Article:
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Amy
get off with a small fine, getting off lightly If I take out the phrases(with a small fine, lightly) after 'got off' and 'getting off'. Is there any difference except the omission of relevant meanings such as a 'small fine' and 'light punishment'? I wonder if the sentences become awkward or having multiple meanings if I delete 'with a small fine' and 'lightly'. He got off with a small fine. Companies who pollute the environment have been getting off lightly.
Nov 1, 2012 5:35 PM
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Answers · 3
GET OFF WITH **collocates with "smaller-than-expected penalty" For example, The drunk driver who killed two people GOT 25 years in prison. (25 years is a normal, reasonable penalty for this crime) The drunk driver who killed two people GOT OFF WITH a year in prison and a five year suspended license. (One year is too lenient, not enough for this crime!) When a speaker uses "get off with" they are signalling their opinion that the penalty is too light. It's often used when someone in authority has the power to make a harsh penalty, but shows mercy. For example, I was speeding like crazy, policeman stopped me, I could have lost 3 points on my license and a $250 fine but the policeman LET ME OFF with just the fine. I GOT OFF WITH just the fine. **Collocations: http://www.englishclub.com/vocabulary/collocations.htm **Someone offered a correction on my example above. My run on sentence was to convey MEANING, which I think I accomplished. Even though I'm an English teacher, I put accurate and clear meaning above unnecessarily complex grammar. A good teacher tries to make complex things SIMPLER, not simple things complex.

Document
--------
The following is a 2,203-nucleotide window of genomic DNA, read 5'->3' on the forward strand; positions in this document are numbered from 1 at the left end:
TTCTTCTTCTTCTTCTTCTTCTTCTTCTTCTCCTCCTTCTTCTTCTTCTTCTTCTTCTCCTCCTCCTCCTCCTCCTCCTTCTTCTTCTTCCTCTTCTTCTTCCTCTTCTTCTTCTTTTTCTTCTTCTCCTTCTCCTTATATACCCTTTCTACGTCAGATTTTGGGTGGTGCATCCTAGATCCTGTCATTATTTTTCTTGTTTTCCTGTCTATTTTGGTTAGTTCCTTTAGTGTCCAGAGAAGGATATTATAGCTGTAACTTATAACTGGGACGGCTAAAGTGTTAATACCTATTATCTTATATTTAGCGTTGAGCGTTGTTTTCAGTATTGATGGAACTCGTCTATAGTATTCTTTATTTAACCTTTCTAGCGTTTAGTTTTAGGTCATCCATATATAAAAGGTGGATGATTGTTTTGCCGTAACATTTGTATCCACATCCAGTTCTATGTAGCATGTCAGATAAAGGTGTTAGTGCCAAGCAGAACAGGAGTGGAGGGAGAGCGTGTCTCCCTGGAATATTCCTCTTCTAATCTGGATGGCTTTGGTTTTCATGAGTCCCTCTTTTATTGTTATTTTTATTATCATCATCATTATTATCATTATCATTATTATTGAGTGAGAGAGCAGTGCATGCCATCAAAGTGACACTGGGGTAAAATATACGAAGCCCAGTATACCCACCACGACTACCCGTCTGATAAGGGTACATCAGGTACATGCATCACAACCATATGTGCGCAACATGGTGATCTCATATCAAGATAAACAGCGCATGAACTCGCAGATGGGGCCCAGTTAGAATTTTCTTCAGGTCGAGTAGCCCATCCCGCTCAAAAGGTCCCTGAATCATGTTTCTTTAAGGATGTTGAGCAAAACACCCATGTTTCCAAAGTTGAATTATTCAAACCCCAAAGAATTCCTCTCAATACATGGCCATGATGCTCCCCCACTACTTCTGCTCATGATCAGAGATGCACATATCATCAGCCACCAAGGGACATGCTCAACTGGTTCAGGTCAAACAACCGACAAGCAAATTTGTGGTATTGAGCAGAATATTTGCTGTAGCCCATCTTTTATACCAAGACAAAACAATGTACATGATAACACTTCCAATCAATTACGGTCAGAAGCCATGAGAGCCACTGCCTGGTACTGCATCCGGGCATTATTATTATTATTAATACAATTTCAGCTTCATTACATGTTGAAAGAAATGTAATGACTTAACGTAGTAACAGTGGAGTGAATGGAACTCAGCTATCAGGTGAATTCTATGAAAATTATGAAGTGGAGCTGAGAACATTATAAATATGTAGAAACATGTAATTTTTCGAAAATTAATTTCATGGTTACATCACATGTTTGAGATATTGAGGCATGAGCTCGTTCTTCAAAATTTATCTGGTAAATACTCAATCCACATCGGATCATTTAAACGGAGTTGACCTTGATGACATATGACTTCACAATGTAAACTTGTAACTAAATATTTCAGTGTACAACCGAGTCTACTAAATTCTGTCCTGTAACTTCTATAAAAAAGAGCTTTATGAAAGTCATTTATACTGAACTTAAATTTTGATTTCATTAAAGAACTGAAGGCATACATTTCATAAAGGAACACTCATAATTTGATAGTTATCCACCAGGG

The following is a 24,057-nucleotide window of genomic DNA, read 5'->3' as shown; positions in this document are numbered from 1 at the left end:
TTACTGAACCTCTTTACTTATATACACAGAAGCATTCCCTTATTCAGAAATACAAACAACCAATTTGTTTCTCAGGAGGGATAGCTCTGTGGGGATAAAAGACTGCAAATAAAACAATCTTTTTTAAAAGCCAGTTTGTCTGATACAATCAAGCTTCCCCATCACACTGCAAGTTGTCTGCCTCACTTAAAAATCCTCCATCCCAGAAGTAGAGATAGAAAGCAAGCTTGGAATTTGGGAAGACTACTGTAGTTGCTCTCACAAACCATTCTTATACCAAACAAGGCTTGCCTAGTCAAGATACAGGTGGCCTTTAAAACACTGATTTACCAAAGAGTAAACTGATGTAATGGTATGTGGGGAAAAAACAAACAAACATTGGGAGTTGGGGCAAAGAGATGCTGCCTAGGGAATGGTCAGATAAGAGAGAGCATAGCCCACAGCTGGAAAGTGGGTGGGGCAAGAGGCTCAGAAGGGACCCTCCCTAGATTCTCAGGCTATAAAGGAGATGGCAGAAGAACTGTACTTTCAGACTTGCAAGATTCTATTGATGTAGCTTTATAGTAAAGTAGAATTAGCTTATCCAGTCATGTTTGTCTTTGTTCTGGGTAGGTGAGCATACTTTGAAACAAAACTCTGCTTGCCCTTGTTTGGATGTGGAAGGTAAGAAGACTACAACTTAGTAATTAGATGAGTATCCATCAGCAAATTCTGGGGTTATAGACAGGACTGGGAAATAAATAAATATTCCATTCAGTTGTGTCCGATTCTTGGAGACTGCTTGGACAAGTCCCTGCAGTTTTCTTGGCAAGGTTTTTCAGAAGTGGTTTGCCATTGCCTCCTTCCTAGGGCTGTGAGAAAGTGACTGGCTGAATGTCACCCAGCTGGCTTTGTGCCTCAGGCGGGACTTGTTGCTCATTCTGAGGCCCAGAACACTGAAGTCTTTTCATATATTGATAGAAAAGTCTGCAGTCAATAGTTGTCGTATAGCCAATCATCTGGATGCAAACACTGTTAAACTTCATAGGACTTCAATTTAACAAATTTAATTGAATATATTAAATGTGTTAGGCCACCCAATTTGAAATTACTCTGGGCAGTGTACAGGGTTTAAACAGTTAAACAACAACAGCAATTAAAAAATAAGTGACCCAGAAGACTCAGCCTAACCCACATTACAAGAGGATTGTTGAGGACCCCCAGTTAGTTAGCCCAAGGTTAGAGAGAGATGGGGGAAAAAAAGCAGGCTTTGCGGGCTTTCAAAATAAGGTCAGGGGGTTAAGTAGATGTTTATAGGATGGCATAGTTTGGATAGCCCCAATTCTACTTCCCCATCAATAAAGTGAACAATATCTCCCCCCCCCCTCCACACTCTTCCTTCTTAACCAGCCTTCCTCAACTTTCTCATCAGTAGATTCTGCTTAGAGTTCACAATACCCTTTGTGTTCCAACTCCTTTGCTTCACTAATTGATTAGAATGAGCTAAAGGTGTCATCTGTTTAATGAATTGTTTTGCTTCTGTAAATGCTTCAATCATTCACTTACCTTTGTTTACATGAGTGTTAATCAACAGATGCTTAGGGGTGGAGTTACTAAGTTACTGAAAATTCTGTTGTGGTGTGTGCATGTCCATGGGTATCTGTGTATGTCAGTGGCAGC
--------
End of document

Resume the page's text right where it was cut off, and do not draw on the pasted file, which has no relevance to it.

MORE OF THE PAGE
November 2, 2012
Notes: fines are "heavy" or "stiff" meaning large, OR "light" meaning small. ex. Shop owners and staff face stiff fines if they sell tobacco to minors.
November 2, 2012
Amy
Language Skills
English, Korean
Learning Language
English